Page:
BLAIR HAS effectively abandoned his attempt to say international law supported the invasion of Iraq. Speaking to a hand-picked business audience last week, he said 'it may be that under international law' the US and Britain are not authorised to topple regimes they don't like.
'This may be the law,' he continued. 'But should it be?' He spelled out a chilling programme for further 'pre-emptive wars' and more colonial-style occupations like Iraq.
All this is supposedly justified by Blair's 'judgment' that we face a new threat of terrorism 'different in nature from anything the world has faced before'. Yet last year his own spies told him that seizing Iraq would increase the likelihood of terrorism, not reduce it. He was told that there was no link between Saddam Hussein and Al Qaida.
Now Blair is using the disaster he and Bush have brought to Iraq as an excuse to threaten other countries and declare war on civil liberties at home. He claimed that, though 'the public want to move on', he had chosen to make the speech because of the 'gravity of war' and the 'mortal danger' of 'global terrorism'.
The truth is that government insiders have been telling journalists for months that it is Blair who wants us to forget about the war. They've repeated his psychobabble pleas to 'move on', 'draw a line under Iraq' and 'achieve closure'.
Blair has been forced to return to the war because the mass of the population in Britain refuse to forget the crime committed in their name or the daily disasters of the occupation. Iraq had weapons of mass destruction ready to fire in 45 minutes according to Blair last year.
Now he pathetically says, 'We haven't found the physical evidence of them in the 11 months since the war. But in fact everyone thought he had them.' What possible evidence is there other than physical? Spiritual? And as for 'everyone' believing Saddam had WMDs-the global anti-war movement didn't, arms inspectors were proving he didn't, and now even key figures in the White House accept that he didn't.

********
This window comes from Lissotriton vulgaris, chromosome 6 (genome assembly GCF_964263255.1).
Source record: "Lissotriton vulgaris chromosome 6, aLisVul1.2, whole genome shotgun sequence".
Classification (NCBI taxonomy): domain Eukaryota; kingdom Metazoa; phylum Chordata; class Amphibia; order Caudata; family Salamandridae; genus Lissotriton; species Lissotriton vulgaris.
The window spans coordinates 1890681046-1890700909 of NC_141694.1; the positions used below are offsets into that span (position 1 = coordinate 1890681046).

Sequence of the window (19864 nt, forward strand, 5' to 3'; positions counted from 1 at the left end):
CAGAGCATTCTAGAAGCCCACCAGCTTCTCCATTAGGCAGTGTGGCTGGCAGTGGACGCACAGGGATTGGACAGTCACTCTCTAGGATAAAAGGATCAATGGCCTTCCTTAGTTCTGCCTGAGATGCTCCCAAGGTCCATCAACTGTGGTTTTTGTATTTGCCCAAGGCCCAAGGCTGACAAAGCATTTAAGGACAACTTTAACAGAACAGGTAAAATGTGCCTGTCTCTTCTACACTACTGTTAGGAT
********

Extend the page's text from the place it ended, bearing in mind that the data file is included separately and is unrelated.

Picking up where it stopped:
When we said so at the time we were not treated with respect, as Blair pretended last week. He denounced the anti-war movement as misguided fools, claiming he had secret intelligence that showed the true threat Iraq posed. His media manipulation machine unleashed a torrent of attacks on opponents of the war.
The echoes could be heard in every workplace and community, as some people repeated the slur that opponents of the war were 'Saddam's stooges'. Now not only has the anti-war movement been proved right, many of those who went along with the war are angry they were misled as more revelations come out. Even the former chief of staff Admiral Boyce says the attorney general changed his secret advice to the government at the last minute to declare the war legal. The government dropped the prosecution of whistleblower Katharine Gun to avoid making that advice public.
For all these reasons everyone who opposed the war should take to the streets on 20 March. We were right.
It is the anti-war movement, not spineless backbench MPs and tame establishment judges, that will hold Blair to account. And unless we do he will move on-to other states on Bush's 'axis of evil'.